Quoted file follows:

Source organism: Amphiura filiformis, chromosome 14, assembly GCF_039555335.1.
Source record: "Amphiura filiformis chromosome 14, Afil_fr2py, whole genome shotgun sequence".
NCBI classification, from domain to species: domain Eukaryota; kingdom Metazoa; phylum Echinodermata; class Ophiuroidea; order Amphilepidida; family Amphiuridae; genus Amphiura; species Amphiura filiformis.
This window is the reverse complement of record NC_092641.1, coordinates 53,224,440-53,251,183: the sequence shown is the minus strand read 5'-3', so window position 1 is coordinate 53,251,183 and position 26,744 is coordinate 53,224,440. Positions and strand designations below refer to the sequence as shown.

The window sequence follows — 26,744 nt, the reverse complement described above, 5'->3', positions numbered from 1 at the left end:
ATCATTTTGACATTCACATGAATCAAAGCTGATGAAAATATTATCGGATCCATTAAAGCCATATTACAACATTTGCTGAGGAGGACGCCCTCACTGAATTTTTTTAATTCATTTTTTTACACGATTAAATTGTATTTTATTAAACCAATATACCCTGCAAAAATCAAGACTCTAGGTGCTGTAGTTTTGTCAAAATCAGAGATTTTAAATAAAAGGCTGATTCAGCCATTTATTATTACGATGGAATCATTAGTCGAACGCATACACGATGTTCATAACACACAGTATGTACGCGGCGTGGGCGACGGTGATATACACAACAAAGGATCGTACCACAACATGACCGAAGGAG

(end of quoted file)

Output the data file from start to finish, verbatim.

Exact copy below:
Source organism: Amphiura filiformis, chromosome 14, assembly GCF_039555335.1.
Source record: "Amphiura filiformis chromosome 14, Afil_fr2py, whole genome shotgun sequence".
NCBI classification, from domain to species: domain Eukaryota; kingdom Metazoa; phylum Echinodermata; class Ophiuroidea; order Amphilepidida; family Amphiuridae; genus Amphiura; species Amphiura filiformis.
This window is the reverse complement of record NC_092641.1, coordinates 53,224,440-53,251,183: the sequence shown is the minus strand read 5'-3', so window position 1 is coordinate 53,251,183 and position 26,744 is coordinate 53,224,440. Positions and strand designations below refer to the sequence as shown.

The window sequence follows — 26,744 nt, the reverse complement described above, 5'->3', positions numbered from 1 at the left end:
ATCATTTTGACATTCACATGAATCAAAGCTGATGAAAATATTATCGGATCCATTAAAGCCATATTACAACATTTGCTGAGGAGGACGCCCTCACTGAATTTTTTTAATTCATTTTTTTACACGATTAAATTGTATTTTATTAAACCAATATACCCTGCAAAAATCAAGACTCTAGGTGCTGTAGTTTTGTCAAAATCAGAGATTTTAAATAAAAGGCTGATTCAGCCATTTATTATTACGATGGAATCATTAGTCGAACGCATACACGATGTTCATAACACACAGTATGTACGCGGCGTGGGCGACGGTGATATACACAACAAAGGATCGTACCACAACATGACCGAAGGAG